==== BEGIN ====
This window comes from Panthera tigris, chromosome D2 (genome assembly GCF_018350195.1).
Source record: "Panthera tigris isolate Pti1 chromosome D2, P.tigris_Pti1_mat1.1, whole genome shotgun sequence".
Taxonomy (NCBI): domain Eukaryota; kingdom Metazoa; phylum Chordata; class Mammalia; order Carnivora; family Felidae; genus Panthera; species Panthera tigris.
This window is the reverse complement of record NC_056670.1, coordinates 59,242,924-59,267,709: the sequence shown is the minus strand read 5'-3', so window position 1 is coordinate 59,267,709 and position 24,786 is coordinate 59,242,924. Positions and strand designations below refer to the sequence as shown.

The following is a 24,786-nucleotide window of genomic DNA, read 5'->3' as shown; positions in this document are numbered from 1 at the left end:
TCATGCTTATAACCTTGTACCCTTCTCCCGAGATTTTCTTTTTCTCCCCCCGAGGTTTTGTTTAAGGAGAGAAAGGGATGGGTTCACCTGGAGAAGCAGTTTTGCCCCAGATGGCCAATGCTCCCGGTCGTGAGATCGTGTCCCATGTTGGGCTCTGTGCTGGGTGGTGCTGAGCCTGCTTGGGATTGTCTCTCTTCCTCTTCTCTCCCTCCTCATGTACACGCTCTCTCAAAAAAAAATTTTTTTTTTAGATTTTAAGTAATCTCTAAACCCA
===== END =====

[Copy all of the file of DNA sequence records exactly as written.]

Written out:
This window comes from Panthera tigris, chromosome D2 (genome assembly GCF_018350195.1).
Source record: "Panthera tigris isolate Pti1 chromosome D2, P.tigris_Pti1_mat1.1, whole genome shotgun sequence".
Taxonomy (NCBI): domain Eukaryota; kingdom Metazoa; phylum Chordata; class Mammalia; order Carnivora; family Felidae; genus Panthera; species Panthera tigris.
This window is the reverse complement of record NC_056670.1, coordinates 59,242,924-59,267,709: the sequence shown is the minus strand read 5'-3', so window position 1 is coordinate 59,267,709 and position 24,786 is coordinate 59,242,924. Positions and strand designations below refer to the sequence as shown.

The following is a 24,786-nucleotide window of genomic DNA, read 5'->3' as shown; positions in this document are numbered from 1 at the left end:
TCATGCTTATAACCTTGTACCCTTCTCCCGAGATTTTCTTTTTCTCCCCCCGAGGTTTTGTTTAAGGAGAGAAAGGGATGGGTTCACCTGGAGAAGCAGTTTTGCCCCAGATGGCCAATGCTCCCGGTCGTGAGATCGTGTCCCATGTTGGGCTCTGTGCTGGGTGGTGCTGAGCCTGCTTGGGATTGTCTCTCTTCCTCTTCTCTCCCTCCTCATGTACACGCTCTCTCAAAAAAAAATTTTTTTTTTAGATTTTAAGTAATCTCTAAACCCA